Skip to main content
Working in EuropeTaxation/salariesFrance

Working time and holidays


In this section, you will find information about:

The information below are the general rules. Exceptions or adjustments may be made by an agreement or collective agreement within your institution or company.

Legal weekly working time

The legal working time for full-time employees is set at 35 hours per week for all companies, regardless of their workforce.


As soon as the daily working time reaches 6 hours, the employee is entitled to a break of at least 20 consecutive minutes. This provision is obligatory by law.

A longer break may be fixed by a company or establishment agreement or agreement or, failing that, an industry agreement or agreement.

Paid leave

Every employee is entitled each year to paid leave at the employer's expense.

An employee is entitled to leave of two and a half working days per month of actual work with the same employer. During paid leave, the employee receives his vacation pay.

Other types of leave

Under certain circumstances, an employee may be absent to take care for his child in case of sickness. Depending on the seriousness of the child's sickness, the employee may be granted three days of absence per year or a parental leave during which he may interrupt his professional activity.

Birth, wedding, conclusion of a PACS, death of a relative...: when these events occur, the employee may be absent between 1 to 5 days, depending on the particular case. An absence request addressed to the employer must be  later followed by a proof (birth certificate etc.).

Such leaves are paid and shall be treated as actual work for the purpose of determining paid leave.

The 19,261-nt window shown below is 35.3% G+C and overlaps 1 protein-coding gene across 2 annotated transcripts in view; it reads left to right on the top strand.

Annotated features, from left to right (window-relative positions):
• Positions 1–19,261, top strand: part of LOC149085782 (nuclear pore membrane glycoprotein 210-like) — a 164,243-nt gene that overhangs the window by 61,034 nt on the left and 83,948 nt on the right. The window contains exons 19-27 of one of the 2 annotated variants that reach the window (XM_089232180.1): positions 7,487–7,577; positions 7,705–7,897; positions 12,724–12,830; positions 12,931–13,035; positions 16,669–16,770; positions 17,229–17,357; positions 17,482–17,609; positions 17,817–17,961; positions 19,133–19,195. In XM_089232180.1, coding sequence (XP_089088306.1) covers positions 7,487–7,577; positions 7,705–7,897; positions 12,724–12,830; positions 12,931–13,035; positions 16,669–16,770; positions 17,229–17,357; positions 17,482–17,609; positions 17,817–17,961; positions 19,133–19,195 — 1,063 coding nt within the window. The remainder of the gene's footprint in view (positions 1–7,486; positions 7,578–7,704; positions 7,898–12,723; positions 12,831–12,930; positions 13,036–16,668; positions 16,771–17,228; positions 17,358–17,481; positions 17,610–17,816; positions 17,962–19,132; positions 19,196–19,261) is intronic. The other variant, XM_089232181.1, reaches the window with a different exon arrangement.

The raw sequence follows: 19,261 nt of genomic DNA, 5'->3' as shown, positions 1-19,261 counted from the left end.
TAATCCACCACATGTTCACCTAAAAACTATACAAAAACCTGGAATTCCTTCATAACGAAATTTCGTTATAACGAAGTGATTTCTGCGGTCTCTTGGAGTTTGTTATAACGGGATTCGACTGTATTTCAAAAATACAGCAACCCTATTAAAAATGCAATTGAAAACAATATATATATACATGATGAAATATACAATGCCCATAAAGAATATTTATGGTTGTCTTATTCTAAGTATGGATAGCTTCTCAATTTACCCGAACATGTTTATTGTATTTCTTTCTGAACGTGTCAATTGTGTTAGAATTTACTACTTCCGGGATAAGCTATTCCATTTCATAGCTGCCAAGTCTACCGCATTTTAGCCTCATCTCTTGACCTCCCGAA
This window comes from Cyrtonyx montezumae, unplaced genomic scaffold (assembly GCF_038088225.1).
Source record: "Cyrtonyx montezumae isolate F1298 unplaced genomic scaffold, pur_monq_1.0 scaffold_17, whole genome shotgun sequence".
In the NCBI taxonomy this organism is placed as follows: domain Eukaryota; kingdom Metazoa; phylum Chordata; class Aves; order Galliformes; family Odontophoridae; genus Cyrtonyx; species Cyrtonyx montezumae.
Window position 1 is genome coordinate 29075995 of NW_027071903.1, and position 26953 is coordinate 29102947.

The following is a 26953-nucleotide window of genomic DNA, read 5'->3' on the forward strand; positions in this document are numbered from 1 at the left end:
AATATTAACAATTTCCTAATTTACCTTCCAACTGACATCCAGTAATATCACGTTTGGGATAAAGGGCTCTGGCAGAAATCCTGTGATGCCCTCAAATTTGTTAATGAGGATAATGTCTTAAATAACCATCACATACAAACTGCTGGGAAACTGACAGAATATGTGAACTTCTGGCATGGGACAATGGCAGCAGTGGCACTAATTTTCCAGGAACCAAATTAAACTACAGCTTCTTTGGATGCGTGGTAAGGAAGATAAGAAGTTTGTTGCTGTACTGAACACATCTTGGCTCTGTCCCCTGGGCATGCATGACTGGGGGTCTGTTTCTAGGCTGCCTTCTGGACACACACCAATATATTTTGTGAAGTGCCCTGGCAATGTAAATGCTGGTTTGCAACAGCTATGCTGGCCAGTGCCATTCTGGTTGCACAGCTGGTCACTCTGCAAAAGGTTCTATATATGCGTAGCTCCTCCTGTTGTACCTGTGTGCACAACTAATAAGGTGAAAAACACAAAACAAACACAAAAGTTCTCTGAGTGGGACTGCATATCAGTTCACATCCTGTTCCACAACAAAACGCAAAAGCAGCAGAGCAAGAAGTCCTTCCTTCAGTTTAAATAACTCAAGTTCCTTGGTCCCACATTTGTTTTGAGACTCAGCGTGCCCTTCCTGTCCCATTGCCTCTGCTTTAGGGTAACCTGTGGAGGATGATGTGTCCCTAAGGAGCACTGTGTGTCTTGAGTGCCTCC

Female employees are entitled, before and after birth of their child, to a maternity leave during which their employment contract is suspended. The length of such leave, if any, depends on the number of children living in their household and the number of births expected. During their maternity leave, employed women may be entitled, under the conditions laid down by the Law on Social Security, to daily allowances paid by the Social Security. It is recommended to obtain information from the CPAM and to consult the website of Assurance maladie -

Public holidays 

Public holidays are the listed in article L. 3133-1 of the Labour Code: 1 January, Easter Monday, 1 May, 8 May, Ascension, Whit Monday, 14 July, 15 August, 1 November, 11 November and 25 December.

There is no legal provision to grant compulsory leave between public holiday and the weekend that precedes or follows the public holiday. The decision is taken by each company or institution by the employer and constitutes a temporary modification of the weekly schedule. If granted, such leave shall be paid.

In most of the cases, these days will not be granted by the employer but employees can send an absence request and opt for a paid or unpaid leave after its approval by the employer.

The right to disconnect

The use of digital technology in the professional world is today a must and the working habits are changing. In many sectors, the workplace no longer exists, employees are increasingly "connected" outside office hours, the clear division between professional and personal life is blurred anf the working time is no longer continuous... Therefore, the is a need to adapt to this reality and create the necessary protection of employees' health. The right to disconnect is enshrined in law.

The methods vary from one company or institution to another, but as an example, one can mention that the e-mail communication is preferred during office hours (generally between 7:30 and 19:30). Of course, in case of emergency, the communication by e-mail remains possible but it is welcome to apologize for sending mail outside the framework fixed by the company or establishment, or for sending an e-mail during the weekend.

Reimbursement for unused leave days

Le compte épargne-temps (CET) is an instrument allowing employees to accumulate paid leave days and to benefit from remuneration, immediate or deferred, in return for this unused leave. 

These provisions are obligatory by law. As such, they cannot be modified by an amendment or a collective agreement.

Payment of transport expenses by the employer

The employer is obliged to pay a part of the price of the season tickets subscribed by his employees for their travel between their usual residence and their office by public transport or even public bicycle hire services.

The employer shall pay 50% of the costs, providing that they are 2nd class fares.